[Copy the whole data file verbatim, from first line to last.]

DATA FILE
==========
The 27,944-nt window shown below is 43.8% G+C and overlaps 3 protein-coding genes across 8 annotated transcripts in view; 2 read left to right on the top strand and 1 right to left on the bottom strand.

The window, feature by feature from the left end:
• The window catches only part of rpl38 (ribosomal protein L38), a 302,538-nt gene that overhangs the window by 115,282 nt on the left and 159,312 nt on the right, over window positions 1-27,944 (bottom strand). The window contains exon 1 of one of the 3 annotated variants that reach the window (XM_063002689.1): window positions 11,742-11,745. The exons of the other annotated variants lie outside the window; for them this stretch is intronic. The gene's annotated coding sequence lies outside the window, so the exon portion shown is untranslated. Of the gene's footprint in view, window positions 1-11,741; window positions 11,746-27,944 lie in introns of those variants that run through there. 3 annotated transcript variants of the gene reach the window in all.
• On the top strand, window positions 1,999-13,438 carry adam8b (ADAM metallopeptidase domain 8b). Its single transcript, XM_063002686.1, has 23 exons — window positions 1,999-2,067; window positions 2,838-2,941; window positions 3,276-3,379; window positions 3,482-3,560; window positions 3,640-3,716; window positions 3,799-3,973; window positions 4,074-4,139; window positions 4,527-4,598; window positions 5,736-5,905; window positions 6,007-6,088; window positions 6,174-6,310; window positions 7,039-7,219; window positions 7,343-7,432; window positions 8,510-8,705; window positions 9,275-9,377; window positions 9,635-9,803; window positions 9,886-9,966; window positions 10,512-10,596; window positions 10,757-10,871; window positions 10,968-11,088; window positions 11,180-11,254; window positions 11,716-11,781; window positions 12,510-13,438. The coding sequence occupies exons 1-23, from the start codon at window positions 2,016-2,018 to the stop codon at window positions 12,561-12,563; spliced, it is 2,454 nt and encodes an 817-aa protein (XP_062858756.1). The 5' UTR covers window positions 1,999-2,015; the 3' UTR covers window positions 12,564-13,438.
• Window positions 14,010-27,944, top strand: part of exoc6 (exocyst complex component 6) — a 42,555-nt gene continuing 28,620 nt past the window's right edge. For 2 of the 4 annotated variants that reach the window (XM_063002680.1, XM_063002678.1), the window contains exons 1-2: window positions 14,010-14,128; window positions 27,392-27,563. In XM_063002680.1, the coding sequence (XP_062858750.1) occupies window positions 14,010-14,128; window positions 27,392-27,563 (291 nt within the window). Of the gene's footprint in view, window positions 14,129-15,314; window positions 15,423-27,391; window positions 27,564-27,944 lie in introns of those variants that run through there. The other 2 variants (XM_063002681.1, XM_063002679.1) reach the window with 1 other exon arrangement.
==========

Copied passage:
The 27,944-nt window shown below is 43.8% G+C and overlaps 3 protein-coding genes across 8 annotated transcripts in view; 2 read left to right on the top strand and 1 right to left on the bottom strand.

The window, feature by feature from the left end:
• The window catches only part of rpl38 (ribosomal protein L38), a 302,538-nt gene that overhangs the window by 115,282 nt on the left and 159,312 nt on the right, over window positions 1-27,944 (bottom strand). The window contains exon 1 of one of the 3 annotated variants that reach the window (XM_063002689.1): window positions 11,742-11,745. The exons of the other annotated variants lie outside the window; for them this stretch is intronic. The gene's annotated coding sequence lies outside the window, so the exon portion shown is untranslated. Of the gene's footprint in view, window positions 1-11,741; window positions 11,746-27,944 lie in introns of those variants that run through there. 3 annotated transcript variants of the gene reach the window in all.
• On the top strand, window positions 1,999-13,438 carry adam8b (ADAM metallopeptidase domain 8b). Its single transcript, XM_063002686.1, has 23 exons — window positions 1,999-2,067; window positions 2,838-2,941; window positions 3,276-3,379; window positions 3,482-3,560; window positions 3,640-3,716; window positions 3,799-3,973; window positions 4,074-4,139; window positions 4,527-4,598; window positions 5,736-5,905; window positions 6,007-6,088; window positions 6,174-6,310; window positions 7,039-7,219; window positions 7,343-7,432; window positions 8,510-8,705; window positions 9,275-9,377; window positions 9,635-9,803; window positions 9,886-9,966; window positions 10,512-10,596; window positions 10,757-10,871; window positions 10,968-11,088; window positions 11,180-11,254; window positions 11,716-11,781; window positions 12,510-13,438. The coding sequence occupies exons 1-23, from the start codon at window positions 2,016-2,018 to the stop codon at window positions 12,561-12,563; spliced, it is 2,454 nt and encodes an 817-aa protein (XP_062858756.1). The 5' UTR covers window positions 1,999-2,015; the 3' UTR covers window positions 12,564-13,438.
• Window positions 14,010-27,944, top strand: part of exoc6 (exocyst complex component 6) — a 42,555-nt gene continuing 28,620 nt past the window's right edge. For 2 of the 4 annotated variants that reach the window (XM_063002680.1, XM_063002678.1), the window contains exons 1-2: window positions 14,010-14,128; window positions 27,392-27,563. In XM_063002680.1, the coding sequence (XP_062858750.1) occupies window positions 14,010-14,128; window positions 27,392-27,563 (291 nt within the window). Of the gene's footprint in view, window positions 14,129-15,314; window positions 15,423-27,391; window positions 27,564-27,944 lie in introns of those variants that run through there. The other 2 variants (XM_063002681.1, XM_063002679.1) reach the window with 1 other exon arrangement.